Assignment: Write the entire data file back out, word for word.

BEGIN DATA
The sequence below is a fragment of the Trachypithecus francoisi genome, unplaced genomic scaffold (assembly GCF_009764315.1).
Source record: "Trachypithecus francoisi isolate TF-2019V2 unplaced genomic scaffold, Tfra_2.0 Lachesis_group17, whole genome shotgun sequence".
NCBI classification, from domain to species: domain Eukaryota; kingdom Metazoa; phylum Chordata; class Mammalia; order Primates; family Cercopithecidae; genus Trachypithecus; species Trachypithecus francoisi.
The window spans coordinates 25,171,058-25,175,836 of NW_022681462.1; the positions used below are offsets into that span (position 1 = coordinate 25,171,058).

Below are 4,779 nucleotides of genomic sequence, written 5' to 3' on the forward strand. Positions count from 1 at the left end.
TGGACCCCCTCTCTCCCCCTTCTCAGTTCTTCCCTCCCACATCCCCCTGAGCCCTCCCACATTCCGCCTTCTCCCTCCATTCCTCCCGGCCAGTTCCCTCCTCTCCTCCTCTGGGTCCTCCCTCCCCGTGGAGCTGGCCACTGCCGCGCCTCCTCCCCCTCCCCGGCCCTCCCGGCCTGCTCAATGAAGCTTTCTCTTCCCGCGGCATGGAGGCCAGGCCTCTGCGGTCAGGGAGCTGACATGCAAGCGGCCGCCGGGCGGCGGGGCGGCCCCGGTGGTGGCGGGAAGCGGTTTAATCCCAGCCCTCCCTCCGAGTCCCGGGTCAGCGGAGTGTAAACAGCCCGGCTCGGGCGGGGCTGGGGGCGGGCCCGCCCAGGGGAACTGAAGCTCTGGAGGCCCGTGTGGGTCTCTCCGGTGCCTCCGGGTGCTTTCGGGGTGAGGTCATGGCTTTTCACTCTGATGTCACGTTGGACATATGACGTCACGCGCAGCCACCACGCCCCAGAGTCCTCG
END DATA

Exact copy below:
The sequence below is a fragment of the Trachypithecus francoisi genome, unplaced genomic scaffold (assembly GCF_009764315.1).
Source record: "Trachypithecus francoisi isolate TF-2019V2 unplaced genomic scaffold, Tfra_2.0 Lachesis_group17, whole genome shotgun sequence".
NCBI classification, from domain to species: domain Eukaryota; kingdom Metazoa; phylum Chordata; class Mammalia; order Primates; family Cercopithecidae; genus Trachypithecus; species Trachypithecus francoisi.
The window spans coordinates 25,171,058-25,175,836 of NW_022681462.1; the positions used below are offsets into that span (position 1 = coordinate 25,171,058).

Below are 4,779 nucleotides of genomic sequence, written 5' to 3' on the forward strand. Positions count from 1 at the left end.
TGGACCCCCTCTCTCCCCCTTCTCAGTTCTTCCCTCCCACATCCCCCTGAGCCCTCCCACATTCCGCCTTCTCCCTCCATTCCTCCCGGCCAGTTCCCTCCTCTCCTCCTCTGGGTCCTCCCTCCCCGTGGAGCTGGCCACTGCCGCGCCTCCTCCCCCTCCCCGGCCCTCCCGGCCTGCTCAATGAAGCTTTCTCTTCCCGCGGCATGGAGGCCAGGCCTCTGCGGTCAGGGAGCTGACATGCAAGCGGCCGCCGGGCGGCGGGGCGGCCCCGGTGGTGGCGGGAAGCGGTTTAATCCCAGCCCTCCCTCCGAGTCCCGGGTCAGCGGAGTGTAAACAGCCCGGCTCGGGCGGGGCTGGGGGCGGGCCCGCCCAGGGGAACTGAAGCTCTGGAGGCCCGTGTGGGTCTCTCCGGTGCCTCCGGGTGCTTTCGGGGTGAGGTCATGGCTTTTCACTCTGATGTCACGTTGGACATATGACGTCACGCGCAGCCACCACGCCCCAGAGTCCTCG